The “civil liberties campaigners” apologists for mild surveillance, and the “motorists’ organisations” semi-detached arms of State Transport Control always go about rearguard actions the wrong way. They say things like “the scheme is sound in principle, but…” and “it will penalise law-abiding drivers who forget…” – all of which is quite irrelevant to the principle of defending liberty under Common Law.
The tobacco manufacturers made exactly the same mistakes in the early 1980s, when smoking and tobacco advertising was under assault. They tried to justify resisting an ad-ban by saying that it was “all about persuading people to switch brands” – rather than actively and politically resisting what amounted to State-censorship of information about legal products. Nobody was going to swallow the brand-switching nonsense, and the Enemy Class certainly didn’t.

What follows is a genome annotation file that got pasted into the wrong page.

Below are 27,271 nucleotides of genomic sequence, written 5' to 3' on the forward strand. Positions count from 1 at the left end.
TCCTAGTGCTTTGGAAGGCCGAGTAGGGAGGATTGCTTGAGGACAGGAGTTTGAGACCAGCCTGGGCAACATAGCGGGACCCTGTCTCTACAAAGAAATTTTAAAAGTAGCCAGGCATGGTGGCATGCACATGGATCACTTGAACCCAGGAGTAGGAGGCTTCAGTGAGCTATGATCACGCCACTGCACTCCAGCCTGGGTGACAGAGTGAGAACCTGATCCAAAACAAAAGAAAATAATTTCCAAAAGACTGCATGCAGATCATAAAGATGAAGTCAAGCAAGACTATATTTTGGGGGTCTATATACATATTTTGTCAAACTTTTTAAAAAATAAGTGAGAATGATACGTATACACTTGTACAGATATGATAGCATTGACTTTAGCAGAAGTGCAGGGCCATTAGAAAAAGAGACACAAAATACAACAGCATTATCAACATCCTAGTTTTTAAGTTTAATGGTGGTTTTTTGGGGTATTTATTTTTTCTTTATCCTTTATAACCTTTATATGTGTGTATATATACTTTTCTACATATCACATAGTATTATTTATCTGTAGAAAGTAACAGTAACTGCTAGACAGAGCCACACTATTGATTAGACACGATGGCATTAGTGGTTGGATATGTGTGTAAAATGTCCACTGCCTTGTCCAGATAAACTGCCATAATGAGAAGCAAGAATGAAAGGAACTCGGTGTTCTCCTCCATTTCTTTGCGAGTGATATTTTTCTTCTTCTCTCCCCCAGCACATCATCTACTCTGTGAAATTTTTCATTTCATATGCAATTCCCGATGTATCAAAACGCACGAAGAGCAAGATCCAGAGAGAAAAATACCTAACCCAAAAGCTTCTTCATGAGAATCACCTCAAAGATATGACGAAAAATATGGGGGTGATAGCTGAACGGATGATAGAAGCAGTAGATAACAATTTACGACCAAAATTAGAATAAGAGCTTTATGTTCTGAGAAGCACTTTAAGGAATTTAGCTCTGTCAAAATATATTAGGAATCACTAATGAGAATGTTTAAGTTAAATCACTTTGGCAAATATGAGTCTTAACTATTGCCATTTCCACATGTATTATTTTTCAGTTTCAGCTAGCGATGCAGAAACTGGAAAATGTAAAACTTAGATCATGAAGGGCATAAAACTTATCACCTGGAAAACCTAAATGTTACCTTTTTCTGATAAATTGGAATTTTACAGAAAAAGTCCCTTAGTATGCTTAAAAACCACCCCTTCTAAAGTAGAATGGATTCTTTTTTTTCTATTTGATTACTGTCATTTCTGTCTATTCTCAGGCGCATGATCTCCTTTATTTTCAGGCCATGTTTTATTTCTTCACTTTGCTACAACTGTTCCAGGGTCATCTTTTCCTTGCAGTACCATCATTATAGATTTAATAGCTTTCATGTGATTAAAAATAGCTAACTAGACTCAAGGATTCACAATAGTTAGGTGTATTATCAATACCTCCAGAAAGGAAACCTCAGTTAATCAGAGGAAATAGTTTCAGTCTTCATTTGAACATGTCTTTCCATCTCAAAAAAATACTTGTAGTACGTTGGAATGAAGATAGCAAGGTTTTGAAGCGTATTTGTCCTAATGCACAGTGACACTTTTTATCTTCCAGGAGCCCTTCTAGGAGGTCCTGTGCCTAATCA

…is to tell your employer that he can give you a free wireless-broadband to your house, with streaming video, downsize his office and move out of Nottingham, sack all staff who’d be needed if you were physically present, like cleaners, cooks, filing clerks etc, and cut his costs while avoiding the driving tax meantime.